These proud creatures stand as noble symbols of the Alliance's fortitude. In addition to conveying important documents between the Human, Dwarven, and Gnomish leaders in the regions surrounding Stormwind and Ironforge, the gryphons have also been harnessed for paid transportation along routes throughout Alliance controlled territories.
In order to travel by gryphon, you must first speak to a Gryphon Master at the destination point. Upon doing so, the location will be added to your list of known Flight Paths. Each gryphon ride costs a varying amount of coin.
In World of Warcraft: The Burning Crusade, Armored Gryphons are the epic flying mount of choice for the Alliance in Outland. In World of Warcraft: Cataclysm, they will also be available for the Alliance in the planet of Azeroth
Gryphons have a long history of participation in Alliance military maneuvers. In The Burning Crusade expansion, players can participate in bombing quests atop an armored gryphon provided to them for that purpose.
The gryphon is the symbol of resolve and fortitude among the wild dwarves of Aerie Peak. From the tip of its powerful beak to the back of its swishing tail, a gryphon can reach lengths of 9 feet. Its wings can span up to 30 feet, and are powerful enough to launch the beast into flight from a standing position.
Gryphons are intelligent and loyal, suppressing their natural aggression and territorial behavior to assist the wild dwarves who share their mountain homes. They are, however, partial to horse flesh and unless closely watched indulge their taste to the detriment of nearby cavalry. In recent times, the trolls of the Witherbark tribe in the southern Hinterlands have been capturing gryphons to attempt to train their own windwarriors. They have thus far been unsuccessful, but it is conceivable that the trolls will eventually find a way to duplicate the success of the Wildhammer clan and produce gryphon riders of their own.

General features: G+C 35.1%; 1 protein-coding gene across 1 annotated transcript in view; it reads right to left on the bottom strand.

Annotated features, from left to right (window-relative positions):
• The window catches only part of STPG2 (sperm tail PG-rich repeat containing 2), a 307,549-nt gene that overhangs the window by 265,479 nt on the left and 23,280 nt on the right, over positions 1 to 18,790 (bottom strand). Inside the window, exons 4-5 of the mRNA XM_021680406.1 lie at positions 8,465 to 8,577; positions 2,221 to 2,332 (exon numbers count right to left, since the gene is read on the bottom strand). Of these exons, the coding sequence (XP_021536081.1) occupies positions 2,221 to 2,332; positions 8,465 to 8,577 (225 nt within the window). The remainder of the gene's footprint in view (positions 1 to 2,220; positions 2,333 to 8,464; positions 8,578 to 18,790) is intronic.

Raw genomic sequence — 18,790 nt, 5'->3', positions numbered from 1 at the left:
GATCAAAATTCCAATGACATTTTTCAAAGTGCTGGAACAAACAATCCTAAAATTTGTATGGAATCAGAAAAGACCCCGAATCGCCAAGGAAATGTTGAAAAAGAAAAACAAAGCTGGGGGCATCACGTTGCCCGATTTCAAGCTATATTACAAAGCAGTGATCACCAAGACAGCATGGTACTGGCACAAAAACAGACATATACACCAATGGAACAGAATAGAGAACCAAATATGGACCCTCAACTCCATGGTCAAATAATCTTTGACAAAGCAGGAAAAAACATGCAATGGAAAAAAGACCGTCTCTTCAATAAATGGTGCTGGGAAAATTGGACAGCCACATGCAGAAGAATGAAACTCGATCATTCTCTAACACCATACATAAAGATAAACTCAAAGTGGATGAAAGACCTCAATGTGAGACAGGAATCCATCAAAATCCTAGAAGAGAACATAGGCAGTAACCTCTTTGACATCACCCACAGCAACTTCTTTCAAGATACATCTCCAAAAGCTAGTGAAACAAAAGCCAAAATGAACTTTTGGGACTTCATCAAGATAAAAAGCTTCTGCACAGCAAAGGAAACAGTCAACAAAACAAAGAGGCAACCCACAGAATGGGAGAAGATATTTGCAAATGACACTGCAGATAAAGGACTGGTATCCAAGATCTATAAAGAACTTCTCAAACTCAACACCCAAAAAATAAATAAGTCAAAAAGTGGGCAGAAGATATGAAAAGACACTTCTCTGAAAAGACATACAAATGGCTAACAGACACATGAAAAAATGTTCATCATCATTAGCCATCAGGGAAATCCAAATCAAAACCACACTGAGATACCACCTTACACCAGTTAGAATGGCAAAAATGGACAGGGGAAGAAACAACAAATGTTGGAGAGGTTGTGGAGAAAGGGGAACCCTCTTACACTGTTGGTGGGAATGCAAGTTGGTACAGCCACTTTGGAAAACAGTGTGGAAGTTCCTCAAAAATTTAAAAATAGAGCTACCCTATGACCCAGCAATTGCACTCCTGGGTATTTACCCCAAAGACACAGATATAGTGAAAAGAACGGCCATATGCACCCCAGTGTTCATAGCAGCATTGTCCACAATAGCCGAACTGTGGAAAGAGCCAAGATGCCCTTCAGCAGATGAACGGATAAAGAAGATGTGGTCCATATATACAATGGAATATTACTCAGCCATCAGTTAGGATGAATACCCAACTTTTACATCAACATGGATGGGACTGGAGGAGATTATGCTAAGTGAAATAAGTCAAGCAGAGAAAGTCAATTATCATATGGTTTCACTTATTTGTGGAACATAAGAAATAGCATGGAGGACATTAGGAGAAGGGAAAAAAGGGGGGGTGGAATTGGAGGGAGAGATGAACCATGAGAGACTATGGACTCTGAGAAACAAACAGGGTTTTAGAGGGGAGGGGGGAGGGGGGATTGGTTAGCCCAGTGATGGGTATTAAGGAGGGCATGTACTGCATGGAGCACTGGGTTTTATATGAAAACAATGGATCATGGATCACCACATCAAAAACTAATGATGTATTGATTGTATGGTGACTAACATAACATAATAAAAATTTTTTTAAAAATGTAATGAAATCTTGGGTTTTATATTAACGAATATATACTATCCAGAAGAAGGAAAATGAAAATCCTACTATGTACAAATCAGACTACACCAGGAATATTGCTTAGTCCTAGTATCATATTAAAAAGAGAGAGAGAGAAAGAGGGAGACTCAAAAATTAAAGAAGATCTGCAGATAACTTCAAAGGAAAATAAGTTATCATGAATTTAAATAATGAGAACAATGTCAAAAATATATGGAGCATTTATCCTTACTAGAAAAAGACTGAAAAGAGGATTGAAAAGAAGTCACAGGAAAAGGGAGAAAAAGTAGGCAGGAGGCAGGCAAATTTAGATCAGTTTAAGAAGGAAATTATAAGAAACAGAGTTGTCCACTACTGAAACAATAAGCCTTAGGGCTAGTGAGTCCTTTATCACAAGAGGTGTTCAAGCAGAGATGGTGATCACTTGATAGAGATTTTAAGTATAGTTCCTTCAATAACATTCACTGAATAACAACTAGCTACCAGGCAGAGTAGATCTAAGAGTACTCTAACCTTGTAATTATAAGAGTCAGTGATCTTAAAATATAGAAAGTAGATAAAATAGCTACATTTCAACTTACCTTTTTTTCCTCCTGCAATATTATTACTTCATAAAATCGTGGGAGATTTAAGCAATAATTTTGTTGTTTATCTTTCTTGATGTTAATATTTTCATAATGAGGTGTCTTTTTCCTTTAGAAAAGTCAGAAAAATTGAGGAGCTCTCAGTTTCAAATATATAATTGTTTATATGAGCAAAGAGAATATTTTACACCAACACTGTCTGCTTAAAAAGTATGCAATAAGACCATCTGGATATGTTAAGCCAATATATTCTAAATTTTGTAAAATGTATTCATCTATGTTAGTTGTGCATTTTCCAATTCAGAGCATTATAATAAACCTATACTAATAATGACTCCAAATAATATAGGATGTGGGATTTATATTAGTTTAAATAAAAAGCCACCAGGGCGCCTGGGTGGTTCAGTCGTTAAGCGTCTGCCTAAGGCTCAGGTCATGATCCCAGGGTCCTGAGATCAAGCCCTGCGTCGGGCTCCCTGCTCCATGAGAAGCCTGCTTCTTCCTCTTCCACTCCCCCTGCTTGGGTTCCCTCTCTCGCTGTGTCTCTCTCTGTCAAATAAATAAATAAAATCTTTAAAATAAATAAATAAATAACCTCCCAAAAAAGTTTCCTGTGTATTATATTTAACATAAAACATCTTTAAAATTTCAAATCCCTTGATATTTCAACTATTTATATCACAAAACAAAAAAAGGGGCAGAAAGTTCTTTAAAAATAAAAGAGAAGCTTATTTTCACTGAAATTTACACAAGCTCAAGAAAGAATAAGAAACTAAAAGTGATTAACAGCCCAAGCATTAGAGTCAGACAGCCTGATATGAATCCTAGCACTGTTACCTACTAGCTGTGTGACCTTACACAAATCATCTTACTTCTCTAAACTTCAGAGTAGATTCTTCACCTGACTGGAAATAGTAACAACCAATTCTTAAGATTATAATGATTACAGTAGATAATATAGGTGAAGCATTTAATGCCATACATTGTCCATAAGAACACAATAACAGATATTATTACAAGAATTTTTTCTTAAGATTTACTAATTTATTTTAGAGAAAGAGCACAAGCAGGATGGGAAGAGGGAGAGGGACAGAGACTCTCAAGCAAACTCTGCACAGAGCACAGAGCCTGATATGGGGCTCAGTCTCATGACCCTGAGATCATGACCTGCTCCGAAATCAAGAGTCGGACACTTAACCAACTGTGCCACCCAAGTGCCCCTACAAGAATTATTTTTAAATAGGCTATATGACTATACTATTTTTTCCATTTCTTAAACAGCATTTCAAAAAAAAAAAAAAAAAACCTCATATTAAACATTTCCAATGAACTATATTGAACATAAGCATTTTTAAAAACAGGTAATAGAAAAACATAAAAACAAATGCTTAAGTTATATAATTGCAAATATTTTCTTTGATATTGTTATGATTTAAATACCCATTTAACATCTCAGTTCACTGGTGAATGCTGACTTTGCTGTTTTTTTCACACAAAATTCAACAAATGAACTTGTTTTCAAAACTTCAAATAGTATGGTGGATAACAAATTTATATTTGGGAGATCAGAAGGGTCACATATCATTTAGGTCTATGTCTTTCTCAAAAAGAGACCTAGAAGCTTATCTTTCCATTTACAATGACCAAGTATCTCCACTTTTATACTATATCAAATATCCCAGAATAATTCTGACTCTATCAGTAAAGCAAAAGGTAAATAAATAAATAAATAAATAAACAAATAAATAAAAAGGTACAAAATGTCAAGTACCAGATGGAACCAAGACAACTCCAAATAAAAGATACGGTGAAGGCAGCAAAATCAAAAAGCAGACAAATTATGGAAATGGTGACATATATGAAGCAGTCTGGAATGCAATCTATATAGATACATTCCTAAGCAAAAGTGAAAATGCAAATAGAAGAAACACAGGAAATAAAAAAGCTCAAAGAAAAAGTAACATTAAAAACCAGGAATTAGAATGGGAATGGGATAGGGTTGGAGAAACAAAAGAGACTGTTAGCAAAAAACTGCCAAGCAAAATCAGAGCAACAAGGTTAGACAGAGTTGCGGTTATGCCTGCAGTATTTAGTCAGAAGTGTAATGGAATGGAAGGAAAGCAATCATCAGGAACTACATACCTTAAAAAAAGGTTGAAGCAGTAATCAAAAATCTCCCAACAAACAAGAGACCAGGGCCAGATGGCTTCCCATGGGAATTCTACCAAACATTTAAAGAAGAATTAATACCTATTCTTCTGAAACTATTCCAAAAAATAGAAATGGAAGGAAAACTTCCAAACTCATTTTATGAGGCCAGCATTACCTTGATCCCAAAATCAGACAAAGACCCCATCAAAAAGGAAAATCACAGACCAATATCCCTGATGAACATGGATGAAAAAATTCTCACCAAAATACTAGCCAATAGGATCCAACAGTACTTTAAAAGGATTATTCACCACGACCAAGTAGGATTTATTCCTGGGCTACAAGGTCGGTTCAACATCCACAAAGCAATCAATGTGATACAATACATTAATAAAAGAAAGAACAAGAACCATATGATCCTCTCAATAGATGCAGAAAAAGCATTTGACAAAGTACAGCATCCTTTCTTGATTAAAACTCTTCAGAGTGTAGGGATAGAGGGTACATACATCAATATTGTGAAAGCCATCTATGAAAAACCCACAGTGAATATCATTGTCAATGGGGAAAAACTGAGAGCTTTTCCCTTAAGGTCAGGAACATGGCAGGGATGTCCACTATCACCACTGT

In combat, a gryphon attempts to swoop down on its prey, attacking from above. Gryphons are intelligent enough to avoid fighting in situations in which they cannot make their attack at an advantage. ( )
See Gryphon (mounts).
The sale of gryphon eggs is considered a crime in most human and dwarf holdings, but black market eggs can be had for prices at around 2 to 3 times less than the amount of a fully trained gryphon. ( )
The origin of the Griffin is unknown. Greek sources from the Hellenistic (300s BC) period tell of where the creatures might be found, but the imagery is far older. The Mycenaean civilization, which dates to around the 1000s BC, feature Griffins and lions on what little artwork survive from the period. The even older Minoan civilization, who were contemporaries to Ancient Egypt, used Griffin imagery in their palaces and temples. Creatures that could be called Griffins are common motifs in Persian and Assyrian art, although these beasts are technically Cherubim, not griffins. A beast that has been loosely translated to "Griffin" is referenced in Egyptian papyri, although the term "hieracosphinx" is becoming more popular. It has been suggested that Gryphon imagery originated with early discoveries of Protoceratops fossils. Ancient observers would have seen an aquiline head on a leonine body.